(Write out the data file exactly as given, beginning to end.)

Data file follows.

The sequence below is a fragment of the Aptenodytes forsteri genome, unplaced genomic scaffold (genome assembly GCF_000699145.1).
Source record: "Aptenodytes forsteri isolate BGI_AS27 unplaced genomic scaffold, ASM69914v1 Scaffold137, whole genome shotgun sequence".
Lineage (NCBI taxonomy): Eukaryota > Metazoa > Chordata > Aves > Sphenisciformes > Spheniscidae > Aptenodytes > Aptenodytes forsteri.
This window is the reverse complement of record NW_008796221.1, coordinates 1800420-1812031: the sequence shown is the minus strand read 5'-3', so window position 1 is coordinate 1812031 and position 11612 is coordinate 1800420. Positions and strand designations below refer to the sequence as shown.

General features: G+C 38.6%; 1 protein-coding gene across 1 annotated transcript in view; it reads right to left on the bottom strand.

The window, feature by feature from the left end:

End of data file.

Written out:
The sequence below is a fragment of the Aptenodytes forsteri genome, unplaced genomic scaffold (genome assembly GCF_000699145.1).
Source record: "Aptenodytes forsteri isolate BGI_AS27 unplaced genomic scaffold, ASM69914v1 Scaffold137, whole genome shotgun sequence".
Lineage (NCBI taxonomy): Eukaryota > Metazoa > Chordata > Aves > Sphenisciformes > Spheniscidae > Aptenodytes > Aptenodytes forsteri.
This window is the reverse complement of record NW_008796221.1, coordinates 1800420-1812031: the sequence shown is the minus strand read 5'-3', so window position 1 is coordinate 1812031 and position 11612 is coordinate 1800420. Positions and strand designations below refer to the sequence as shown.

General features: G+C 38.6%; 1 protein-coding gene across 1 annotated transcript in view; it reads right to left on the bottom strand.

The window, feature by feature from the left end: